Newmont Goldcorp (NYSE: NEM) (TSX: NGT), the world’s No. 1 gold miner, has reached what it calls a “pivotal point” at its Peñasquito gold-silver operation in Mexico, after inking an agreement on water supply with one of the mine’s 25 nearby communities.
The 30-year agreement guarantees the San Juan de Cedros community, in Zacatecas, additional water wells and infrastructure that will supplement the 600,000 litre-per-day Reverse Osmosis drinking water plant and wells the mining giant built last year.
As part of the deal, the municipality will participate in the operation of the new water facilities to be built, as the public water system and the distribution networks will ultimately be owned by the municipality, Newmont Goldcorp said.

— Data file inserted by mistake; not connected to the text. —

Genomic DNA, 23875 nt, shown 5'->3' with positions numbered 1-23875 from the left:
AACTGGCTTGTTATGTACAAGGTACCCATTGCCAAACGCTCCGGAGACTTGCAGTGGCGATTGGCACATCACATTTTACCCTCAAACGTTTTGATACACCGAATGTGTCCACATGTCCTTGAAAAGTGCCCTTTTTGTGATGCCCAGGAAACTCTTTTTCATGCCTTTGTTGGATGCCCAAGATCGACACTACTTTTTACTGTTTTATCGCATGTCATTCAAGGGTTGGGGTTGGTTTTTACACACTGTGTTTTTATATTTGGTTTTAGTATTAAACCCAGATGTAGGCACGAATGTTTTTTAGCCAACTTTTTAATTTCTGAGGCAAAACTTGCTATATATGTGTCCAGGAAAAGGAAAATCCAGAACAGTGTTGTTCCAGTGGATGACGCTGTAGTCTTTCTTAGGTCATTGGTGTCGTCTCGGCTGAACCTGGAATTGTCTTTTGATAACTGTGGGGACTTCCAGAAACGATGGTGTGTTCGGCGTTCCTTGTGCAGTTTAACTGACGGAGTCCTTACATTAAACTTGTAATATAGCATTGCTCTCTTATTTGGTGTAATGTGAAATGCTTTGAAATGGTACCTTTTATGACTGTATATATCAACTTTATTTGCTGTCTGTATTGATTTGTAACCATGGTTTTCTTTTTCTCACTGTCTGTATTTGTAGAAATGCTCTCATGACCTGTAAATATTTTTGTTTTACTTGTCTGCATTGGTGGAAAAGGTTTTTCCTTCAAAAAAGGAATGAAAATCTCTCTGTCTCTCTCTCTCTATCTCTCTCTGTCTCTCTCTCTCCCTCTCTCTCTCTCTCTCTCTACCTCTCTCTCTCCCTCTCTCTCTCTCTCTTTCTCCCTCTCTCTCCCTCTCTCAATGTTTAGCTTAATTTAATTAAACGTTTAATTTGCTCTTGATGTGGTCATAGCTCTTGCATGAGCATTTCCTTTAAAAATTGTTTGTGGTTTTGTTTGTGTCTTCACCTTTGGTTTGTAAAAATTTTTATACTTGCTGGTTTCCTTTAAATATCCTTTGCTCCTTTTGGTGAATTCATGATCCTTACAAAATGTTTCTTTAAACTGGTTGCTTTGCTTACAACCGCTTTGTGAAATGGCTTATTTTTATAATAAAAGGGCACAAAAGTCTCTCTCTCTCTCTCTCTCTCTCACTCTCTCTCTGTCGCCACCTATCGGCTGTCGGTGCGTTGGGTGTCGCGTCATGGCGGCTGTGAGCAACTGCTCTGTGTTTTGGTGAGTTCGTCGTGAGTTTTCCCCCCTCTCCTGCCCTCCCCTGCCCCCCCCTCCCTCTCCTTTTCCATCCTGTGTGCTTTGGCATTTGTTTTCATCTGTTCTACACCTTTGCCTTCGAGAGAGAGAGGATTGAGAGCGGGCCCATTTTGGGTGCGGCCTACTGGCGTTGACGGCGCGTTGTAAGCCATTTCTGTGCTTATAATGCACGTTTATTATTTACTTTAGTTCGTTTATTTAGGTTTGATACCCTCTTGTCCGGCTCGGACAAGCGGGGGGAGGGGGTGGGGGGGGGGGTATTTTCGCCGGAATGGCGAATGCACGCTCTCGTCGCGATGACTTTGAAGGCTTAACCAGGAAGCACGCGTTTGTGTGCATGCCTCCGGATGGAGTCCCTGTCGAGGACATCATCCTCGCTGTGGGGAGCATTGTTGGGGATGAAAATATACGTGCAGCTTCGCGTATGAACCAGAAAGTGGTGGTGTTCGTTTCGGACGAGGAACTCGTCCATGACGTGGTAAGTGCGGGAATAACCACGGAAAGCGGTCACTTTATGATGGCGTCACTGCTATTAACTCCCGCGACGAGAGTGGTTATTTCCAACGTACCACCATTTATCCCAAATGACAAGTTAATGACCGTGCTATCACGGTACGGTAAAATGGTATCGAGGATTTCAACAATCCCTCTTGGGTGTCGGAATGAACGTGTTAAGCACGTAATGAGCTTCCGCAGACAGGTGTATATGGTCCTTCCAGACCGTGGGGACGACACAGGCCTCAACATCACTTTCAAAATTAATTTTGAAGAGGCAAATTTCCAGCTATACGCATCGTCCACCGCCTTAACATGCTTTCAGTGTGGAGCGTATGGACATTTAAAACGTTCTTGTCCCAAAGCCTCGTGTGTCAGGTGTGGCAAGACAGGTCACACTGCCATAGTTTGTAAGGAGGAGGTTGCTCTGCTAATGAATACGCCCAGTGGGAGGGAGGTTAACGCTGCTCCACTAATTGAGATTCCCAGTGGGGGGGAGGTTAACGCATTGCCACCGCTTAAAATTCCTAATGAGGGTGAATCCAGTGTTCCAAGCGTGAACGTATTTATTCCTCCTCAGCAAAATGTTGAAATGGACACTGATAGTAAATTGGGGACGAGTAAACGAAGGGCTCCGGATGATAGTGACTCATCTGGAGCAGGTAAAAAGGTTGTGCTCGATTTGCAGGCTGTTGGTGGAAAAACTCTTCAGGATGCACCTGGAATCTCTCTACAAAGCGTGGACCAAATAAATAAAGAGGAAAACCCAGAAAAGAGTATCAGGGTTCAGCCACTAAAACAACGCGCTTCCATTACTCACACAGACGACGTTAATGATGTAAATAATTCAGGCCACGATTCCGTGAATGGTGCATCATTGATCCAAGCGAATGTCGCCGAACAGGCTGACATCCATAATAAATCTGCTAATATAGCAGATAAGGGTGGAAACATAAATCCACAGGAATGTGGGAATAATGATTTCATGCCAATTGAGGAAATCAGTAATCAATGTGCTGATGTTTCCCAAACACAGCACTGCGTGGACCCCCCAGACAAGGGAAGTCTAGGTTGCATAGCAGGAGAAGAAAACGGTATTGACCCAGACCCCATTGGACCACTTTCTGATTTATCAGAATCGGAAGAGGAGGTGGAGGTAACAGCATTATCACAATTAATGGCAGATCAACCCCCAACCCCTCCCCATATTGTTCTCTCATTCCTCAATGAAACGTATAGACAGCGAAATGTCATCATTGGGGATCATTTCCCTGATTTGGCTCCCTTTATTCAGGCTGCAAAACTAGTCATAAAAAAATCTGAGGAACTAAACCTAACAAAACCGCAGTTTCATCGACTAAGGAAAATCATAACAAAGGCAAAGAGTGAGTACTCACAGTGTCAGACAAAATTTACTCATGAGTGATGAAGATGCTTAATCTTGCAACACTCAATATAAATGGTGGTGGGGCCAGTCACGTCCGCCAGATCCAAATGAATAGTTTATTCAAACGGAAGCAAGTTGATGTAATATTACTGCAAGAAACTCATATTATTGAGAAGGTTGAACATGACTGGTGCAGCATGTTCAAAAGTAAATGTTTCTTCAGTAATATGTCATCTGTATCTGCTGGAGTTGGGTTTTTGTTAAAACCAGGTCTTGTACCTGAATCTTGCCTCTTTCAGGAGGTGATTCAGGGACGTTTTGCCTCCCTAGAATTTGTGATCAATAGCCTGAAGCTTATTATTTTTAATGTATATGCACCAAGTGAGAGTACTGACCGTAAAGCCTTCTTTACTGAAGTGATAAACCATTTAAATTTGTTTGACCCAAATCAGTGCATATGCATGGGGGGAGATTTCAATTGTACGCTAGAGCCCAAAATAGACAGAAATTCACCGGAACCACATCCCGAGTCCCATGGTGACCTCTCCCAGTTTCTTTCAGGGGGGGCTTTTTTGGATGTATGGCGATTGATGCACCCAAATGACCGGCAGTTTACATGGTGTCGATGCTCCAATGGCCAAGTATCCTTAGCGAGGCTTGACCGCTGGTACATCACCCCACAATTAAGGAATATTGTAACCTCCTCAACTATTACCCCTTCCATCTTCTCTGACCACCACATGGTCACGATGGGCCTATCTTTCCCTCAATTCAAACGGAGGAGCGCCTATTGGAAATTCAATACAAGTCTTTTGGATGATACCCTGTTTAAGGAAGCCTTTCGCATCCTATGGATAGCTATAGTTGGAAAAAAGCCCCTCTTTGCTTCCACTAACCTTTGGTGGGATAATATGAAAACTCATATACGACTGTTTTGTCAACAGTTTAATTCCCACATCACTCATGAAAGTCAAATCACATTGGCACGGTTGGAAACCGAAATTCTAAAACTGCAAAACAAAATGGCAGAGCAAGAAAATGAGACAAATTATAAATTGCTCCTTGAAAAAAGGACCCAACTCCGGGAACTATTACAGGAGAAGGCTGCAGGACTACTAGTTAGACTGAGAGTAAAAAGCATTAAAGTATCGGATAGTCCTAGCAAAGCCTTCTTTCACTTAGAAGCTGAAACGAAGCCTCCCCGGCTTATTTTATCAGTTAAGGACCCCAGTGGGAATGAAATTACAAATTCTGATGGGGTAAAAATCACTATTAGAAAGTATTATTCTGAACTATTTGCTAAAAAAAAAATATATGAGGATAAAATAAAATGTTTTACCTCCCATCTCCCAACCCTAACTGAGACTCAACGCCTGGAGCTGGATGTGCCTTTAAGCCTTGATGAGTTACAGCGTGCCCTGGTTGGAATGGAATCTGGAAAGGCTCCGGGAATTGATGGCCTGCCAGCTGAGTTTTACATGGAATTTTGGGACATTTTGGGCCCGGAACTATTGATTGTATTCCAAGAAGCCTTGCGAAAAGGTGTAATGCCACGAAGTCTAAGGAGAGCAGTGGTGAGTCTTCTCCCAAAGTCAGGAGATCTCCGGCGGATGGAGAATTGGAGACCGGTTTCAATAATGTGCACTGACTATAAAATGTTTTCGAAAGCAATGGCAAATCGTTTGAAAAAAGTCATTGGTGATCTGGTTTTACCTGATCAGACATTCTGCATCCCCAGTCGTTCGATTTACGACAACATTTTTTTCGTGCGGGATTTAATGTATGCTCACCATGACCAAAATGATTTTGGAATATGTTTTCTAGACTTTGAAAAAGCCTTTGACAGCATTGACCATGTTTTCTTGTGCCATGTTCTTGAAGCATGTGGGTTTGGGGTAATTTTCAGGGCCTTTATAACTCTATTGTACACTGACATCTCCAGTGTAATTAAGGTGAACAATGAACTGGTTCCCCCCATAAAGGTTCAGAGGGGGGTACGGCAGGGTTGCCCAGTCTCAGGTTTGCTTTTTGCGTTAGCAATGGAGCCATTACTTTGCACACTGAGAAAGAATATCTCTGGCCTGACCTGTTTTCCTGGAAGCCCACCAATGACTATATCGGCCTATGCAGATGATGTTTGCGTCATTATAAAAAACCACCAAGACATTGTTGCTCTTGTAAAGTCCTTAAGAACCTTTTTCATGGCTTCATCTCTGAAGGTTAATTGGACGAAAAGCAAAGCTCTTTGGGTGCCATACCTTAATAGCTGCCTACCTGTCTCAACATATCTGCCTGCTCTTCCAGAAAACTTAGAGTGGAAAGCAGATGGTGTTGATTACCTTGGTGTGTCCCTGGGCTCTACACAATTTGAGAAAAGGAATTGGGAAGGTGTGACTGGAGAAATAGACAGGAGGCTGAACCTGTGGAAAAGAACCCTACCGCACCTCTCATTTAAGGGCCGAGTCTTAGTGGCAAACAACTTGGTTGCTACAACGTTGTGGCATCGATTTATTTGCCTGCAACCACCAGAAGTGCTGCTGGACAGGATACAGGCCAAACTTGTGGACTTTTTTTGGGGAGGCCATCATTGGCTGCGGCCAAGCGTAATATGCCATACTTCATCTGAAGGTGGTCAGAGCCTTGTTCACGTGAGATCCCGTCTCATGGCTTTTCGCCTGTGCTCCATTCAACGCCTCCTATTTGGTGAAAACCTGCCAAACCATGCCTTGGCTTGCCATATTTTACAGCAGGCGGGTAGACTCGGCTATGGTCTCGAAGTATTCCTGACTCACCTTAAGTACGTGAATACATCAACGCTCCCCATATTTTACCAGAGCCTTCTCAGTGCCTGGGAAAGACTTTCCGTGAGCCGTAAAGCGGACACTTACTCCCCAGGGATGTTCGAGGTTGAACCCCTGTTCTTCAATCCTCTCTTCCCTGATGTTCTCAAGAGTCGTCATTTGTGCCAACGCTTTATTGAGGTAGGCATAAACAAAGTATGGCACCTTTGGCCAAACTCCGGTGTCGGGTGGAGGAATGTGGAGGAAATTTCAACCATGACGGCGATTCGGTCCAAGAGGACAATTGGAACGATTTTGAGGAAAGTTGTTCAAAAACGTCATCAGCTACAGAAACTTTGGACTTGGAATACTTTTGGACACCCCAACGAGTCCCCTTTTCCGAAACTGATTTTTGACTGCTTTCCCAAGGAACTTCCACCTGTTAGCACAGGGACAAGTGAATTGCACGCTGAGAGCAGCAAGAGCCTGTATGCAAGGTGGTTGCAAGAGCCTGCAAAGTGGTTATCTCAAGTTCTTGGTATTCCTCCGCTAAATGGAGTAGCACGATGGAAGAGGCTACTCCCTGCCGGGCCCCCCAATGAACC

Production at Peñasquito, as well as exports of lead and zinc concentrates from the mine were interrupted at least twice this year. The last blockade, lifted in October, hit the asset’s third-quarter production by about 11,000 gold ounces, 1.7 million silver ounces, 13.7 million pounds of lead and 22.8 million pounds of zinc.
With the company ramping up to normal operations – and ongoing government-sponsored talks between Newmont Goldcorp and truckers aimed at securing a long-term solution – the miner expects a full year of operations for 2020, with guidance set at 575,000 gold ounces.
The open-pit mine employs more than 6,500 people and supports another 20,000 indirect jobs in the region.
Newmont Goldcorp estimates that it has invested nearly $5 billion in Peñasquito since 2005.
About 70% of foreign-owned mining companies operating in Mexico, the world’s No.1 silver producer, are based in Canada.